What Is a Royal Warrant?

T. Goode & Co. Ltd. in Mayfair, London displays the Royal Coat of Arms above the doorway to signal their Royal Warrant. Editorial credit: pxl.store / Shutterstock.com
T. Goode & Co. Ltd. in Mayfair, London displays the Royal Coat of Arms above the doorway to signal their Royal Warrant. Editorial credit: pxl.store / Shutterstock.com

A royal warrant of appointment refers to a document that is issued to traders and suppliers who provide goods and services to the general royalty or someone who is a member of the royal family. By having the warrant, the supplier is permitted to advertise that they supply to the royalty thus elevating demand. The practice is in existence for most countries in the world that still have monarchs. These nations include the United Kingdom, Luxembourg, Denmark, Monaco, Sweden, and others. A royal warrant is a powerful marketing tool that any trader would wish to have. As a point of clarification, the warrant does not imply that the goods are gratuitous. Suppliers charge, mostly exorbitantly, for their goods and services.

History of Royal Warrants

Medieval Europe can be argued as the place where this practice began when they used royal patronages. However, those working with art were the only people receiving the documents. Patronages were replaced by charters in the 12th century. The first known Royal Warrant of Appointment was issued later in the 15th century thus replacing the Royal Charter. Among the first recipients of a Royal Warrant is the historically famous printer known as William Caxton. King Charles II of England was among the first monarchs to issue a warrant.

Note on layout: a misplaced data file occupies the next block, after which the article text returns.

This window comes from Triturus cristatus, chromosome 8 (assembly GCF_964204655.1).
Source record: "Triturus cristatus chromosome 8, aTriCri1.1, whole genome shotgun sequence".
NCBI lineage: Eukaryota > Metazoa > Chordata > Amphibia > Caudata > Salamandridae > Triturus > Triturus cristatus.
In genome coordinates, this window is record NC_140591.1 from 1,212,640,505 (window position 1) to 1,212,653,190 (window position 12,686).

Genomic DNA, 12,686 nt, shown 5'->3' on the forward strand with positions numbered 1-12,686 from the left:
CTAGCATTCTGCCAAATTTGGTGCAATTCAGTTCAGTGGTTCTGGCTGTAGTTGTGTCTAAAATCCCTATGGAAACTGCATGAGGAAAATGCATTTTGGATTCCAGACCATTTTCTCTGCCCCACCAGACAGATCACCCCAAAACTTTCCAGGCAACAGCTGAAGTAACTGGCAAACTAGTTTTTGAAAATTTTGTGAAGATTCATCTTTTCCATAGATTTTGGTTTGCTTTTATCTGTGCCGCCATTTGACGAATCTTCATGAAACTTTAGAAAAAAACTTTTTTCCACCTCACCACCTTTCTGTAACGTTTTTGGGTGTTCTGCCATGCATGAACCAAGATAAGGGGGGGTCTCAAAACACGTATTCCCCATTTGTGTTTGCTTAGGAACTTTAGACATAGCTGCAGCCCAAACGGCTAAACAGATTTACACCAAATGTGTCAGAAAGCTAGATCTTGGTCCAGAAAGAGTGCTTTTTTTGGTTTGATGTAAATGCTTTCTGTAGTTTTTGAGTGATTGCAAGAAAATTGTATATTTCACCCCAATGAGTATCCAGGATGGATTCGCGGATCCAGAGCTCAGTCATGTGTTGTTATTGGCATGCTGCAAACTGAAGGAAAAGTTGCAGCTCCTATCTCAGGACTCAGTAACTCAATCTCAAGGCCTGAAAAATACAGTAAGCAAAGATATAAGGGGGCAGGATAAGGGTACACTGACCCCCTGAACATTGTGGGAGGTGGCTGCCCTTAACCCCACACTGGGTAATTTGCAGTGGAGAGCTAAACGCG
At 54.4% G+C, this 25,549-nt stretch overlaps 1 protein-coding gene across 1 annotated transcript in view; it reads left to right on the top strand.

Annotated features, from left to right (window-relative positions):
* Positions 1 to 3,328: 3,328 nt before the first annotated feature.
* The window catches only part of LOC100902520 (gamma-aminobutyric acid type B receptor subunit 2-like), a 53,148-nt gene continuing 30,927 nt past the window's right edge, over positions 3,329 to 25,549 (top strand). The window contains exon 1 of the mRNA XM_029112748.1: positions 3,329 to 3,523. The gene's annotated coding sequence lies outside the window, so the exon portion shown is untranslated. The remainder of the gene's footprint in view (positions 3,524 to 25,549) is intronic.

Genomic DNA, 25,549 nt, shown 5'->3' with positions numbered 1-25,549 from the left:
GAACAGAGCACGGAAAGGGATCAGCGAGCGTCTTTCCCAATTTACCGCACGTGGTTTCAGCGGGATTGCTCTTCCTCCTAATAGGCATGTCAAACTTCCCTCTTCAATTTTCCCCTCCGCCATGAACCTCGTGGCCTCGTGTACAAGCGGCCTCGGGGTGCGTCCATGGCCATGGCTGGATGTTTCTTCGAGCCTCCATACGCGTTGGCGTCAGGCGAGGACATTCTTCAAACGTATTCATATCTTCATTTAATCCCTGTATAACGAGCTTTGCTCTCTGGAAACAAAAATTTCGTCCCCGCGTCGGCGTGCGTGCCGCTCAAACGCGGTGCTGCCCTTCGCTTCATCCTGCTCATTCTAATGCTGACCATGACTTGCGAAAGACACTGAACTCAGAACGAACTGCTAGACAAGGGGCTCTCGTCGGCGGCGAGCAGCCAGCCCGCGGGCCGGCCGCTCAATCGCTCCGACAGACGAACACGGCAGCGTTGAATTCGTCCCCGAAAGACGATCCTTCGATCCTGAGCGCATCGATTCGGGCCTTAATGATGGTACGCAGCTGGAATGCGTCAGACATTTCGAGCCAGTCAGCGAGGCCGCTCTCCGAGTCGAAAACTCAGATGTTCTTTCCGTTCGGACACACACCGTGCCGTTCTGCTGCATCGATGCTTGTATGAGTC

Royal Warrants in the United Kingdom

For the case of the UK, these warrants are issued by three elder members of the British Royal Family. The three senior members of the royal family who can grant it are the Queen, her husband the Duke of Edinburgh, and their son, the Prince of Wales. Typically, a British royal warrant begins with the phrase "By Appointment to..." and then the details of the supplier including the goods and/or services provided. These warrants are only given to tradesmen who engage in crafts such as carpentry, engravers, and other crafts. Businesses that may be classified as entertainment or refreshment cannot receive the warrant. As things stand, there are more than 1,100 issued warrants in the UK to about 850 people and companies. Some of them are not based in the UK.

The warrant is a symbol of mutual satisfaction between the grantor and the person or company receiving the warrant. For a company or individual to be eligible for the warrant, they must have supplied goods and/or services to the royal family for a minimum period of five years. After that, the application for the warrant goes through several channels such as the Royal Household Warrants Committee (led by the Lord Chamberlain) for consideration and approval. After that, it has to be signed by one of the three grantors should they wish to do so. Approval by the committee does not guarantee that the grantor will sign the warrant. Ultimately, the issue is personal.

Another point of clarification is that the grantor does not necessarily need to use the goods himself. A warrant can be given even if the grantor does not use a product, such as the cigarette warrant that was stopped in 1999. The cigarettes were supplied to the court for royal guests. There are some warrant holders who have had the documents renewed for more than 100 years.


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